Rodgers weaving new tapestry

Posted by guest on August 16, 2012, 12:16:40 PM

I've not put something up on here for a while which is disgusting of me considering I'm one of the RAWK Writers - blame the Olympics and 12-hour days. I'm now ESPN's Liverpool correspondent, so here's my first piece.

There was something eerily reminiscent of the great Liverpool sides of the 1970s and 1980s when its current incarnation demolished Belarusian side FC Gomel in the Europa League.

There was an innate desire to keep the ball and keen determination to win it back. The movement was intelligent, the passing pin-point and the swaggering galling to the opposition. But most importantly, three times the net - restored to its glorious red hue - shimmered under the Anfield floodlights.

The red nets are back after nearly 20 years away. In parts of Asia, red is the symbol of good luck; at Anfield, it is a symbol of dominance. When David Fairclough waltzed through the St. Etienne defence, when Jan Molby shimmied past a number of Manchester United players, when Rush was Ian Rush, the ball nested in the net. The net was red.

Those red nets presided over Shankly, Paisley, Fagan, Dalglish, Barnes; it formed the backdrop of famous cup wins, league championships and an effervescent Kop. When removed in the mid-1990s after players claimed it made the goal harder to see, it was met with a mere shrug of the shoulders. Football was changing. The standing Kop was no more; Liverpool were no longer the dominant force of English football. Football had changed.

To suggest Brendan Rodgers restoring red nets at Anfield is anything but a boost for nostalgia would be droll. You could be forgiven for thinking the appointment is one for nostalgia. Rodgers' claim at his unveiling that he will "fight for his life" for both the club and the city of Liverpool was evocative of his most celebrated ancestors; the same ancestors who adorn his office wall, black and white reminders of a simpler, more successful time. His belief that opponents at Anfield should experience the longest 90 minutes of their life could have come from the mouths of Shankly and Paisley themselves.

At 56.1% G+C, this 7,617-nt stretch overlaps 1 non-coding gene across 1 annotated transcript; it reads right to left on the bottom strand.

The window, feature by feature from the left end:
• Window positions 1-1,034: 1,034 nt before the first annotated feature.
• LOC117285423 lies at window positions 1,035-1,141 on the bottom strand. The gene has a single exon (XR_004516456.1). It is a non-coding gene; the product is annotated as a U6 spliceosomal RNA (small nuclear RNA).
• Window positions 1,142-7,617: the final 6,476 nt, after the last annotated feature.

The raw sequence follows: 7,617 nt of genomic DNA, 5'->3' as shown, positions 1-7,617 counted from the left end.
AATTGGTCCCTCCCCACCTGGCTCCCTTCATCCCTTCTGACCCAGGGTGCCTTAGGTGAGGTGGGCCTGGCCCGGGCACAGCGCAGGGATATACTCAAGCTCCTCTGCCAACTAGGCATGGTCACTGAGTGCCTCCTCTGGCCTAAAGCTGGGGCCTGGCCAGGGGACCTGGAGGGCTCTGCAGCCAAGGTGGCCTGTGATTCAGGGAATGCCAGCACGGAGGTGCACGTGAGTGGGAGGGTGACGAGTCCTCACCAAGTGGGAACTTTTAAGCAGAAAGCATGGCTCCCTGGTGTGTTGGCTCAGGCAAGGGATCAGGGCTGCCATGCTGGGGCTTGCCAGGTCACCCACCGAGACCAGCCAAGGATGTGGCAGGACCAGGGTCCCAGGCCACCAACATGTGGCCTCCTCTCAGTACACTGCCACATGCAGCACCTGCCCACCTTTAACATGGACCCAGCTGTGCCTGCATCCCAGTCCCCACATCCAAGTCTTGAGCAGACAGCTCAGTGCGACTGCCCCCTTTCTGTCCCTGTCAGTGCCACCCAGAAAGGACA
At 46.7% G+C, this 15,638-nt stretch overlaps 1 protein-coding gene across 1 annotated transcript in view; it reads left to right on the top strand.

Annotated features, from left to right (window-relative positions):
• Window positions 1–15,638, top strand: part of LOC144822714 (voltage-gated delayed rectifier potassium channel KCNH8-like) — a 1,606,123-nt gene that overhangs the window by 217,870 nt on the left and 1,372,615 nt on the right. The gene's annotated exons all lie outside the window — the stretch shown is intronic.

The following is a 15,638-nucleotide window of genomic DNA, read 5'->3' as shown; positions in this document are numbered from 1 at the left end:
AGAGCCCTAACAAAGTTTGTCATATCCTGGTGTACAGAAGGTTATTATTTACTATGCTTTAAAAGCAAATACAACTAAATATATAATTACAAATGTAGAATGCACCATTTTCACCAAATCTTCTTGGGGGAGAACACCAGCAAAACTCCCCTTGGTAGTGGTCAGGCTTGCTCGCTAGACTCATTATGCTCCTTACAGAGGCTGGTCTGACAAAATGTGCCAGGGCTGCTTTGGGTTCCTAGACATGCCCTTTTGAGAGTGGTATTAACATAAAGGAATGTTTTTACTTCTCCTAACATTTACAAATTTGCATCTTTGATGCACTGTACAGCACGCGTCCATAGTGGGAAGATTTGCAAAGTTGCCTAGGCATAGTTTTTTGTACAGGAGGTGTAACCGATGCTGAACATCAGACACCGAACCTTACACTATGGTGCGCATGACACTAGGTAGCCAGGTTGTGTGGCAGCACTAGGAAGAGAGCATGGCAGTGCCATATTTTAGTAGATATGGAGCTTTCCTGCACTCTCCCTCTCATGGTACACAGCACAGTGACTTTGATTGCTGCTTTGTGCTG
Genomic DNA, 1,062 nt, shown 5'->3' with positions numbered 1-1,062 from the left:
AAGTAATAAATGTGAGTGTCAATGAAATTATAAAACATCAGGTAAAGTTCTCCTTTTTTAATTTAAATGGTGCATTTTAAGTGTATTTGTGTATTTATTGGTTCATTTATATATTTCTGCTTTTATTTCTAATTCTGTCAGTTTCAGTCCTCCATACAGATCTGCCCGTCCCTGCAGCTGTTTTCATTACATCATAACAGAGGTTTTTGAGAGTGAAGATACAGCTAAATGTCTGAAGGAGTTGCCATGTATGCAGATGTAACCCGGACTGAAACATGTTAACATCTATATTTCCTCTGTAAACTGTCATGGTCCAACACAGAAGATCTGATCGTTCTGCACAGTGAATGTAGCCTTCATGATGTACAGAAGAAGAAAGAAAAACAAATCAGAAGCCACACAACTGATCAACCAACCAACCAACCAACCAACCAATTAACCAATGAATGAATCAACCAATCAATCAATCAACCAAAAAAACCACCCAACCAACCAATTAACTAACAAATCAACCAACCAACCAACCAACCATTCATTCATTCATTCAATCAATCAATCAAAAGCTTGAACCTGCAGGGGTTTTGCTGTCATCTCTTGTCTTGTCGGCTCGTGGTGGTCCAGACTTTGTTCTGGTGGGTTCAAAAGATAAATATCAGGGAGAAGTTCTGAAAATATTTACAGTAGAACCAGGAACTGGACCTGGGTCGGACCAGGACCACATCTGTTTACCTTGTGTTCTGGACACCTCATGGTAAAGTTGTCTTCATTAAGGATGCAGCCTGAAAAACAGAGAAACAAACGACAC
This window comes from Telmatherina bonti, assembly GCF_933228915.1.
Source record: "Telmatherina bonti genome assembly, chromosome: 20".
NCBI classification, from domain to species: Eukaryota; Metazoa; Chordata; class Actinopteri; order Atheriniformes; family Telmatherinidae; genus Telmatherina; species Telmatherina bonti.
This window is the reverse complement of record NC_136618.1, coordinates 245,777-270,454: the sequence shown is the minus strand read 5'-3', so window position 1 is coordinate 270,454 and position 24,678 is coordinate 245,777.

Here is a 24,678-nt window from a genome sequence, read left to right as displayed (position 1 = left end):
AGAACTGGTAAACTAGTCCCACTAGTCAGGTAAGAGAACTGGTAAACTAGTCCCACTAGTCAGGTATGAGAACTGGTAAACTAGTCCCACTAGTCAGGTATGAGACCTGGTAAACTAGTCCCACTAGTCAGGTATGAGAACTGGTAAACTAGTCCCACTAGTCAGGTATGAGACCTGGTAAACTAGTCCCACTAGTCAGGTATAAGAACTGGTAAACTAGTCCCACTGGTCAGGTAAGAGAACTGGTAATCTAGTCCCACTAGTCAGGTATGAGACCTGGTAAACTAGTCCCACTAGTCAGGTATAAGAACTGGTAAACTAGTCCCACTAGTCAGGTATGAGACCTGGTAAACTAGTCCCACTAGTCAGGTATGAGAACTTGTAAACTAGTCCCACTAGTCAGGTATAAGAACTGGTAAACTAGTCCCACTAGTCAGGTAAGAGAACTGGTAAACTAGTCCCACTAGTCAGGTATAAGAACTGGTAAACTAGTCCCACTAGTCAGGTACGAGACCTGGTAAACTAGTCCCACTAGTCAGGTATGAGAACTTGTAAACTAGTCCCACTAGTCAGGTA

But Rodgers does not want to be the next Bill Shankly or Bob Paisley, nor does he want to be Fagan, Dalglish, Houllier or Benitez. He wants to be the first and only Brendan Rodgers, bringing his own brand of success to the club. Herein lies the dichotomy: one of the world's most traditional clubs has hired one of the country's most innovative managers.

And how Liverpool Football Club are in need of innovation. It is a club that has been capsized in the waves made by clubs such as Manchester United, both commercially and competitively. It is too, in fairness, a club that circled the drain just two years ago, moments from administration. The effects are still being felt.

The short-termism began during the ownership of Hicks and Gillett and has continued ever since. Players in their prime like Xabi Alonso and Javier Mascherano were sold, relations with others like Fernando Torres left untenable. The squad now has a chasm devoid of players in their prime, with only Reina, Agger, Skrtel, Lucas and Suarez looking to fill it.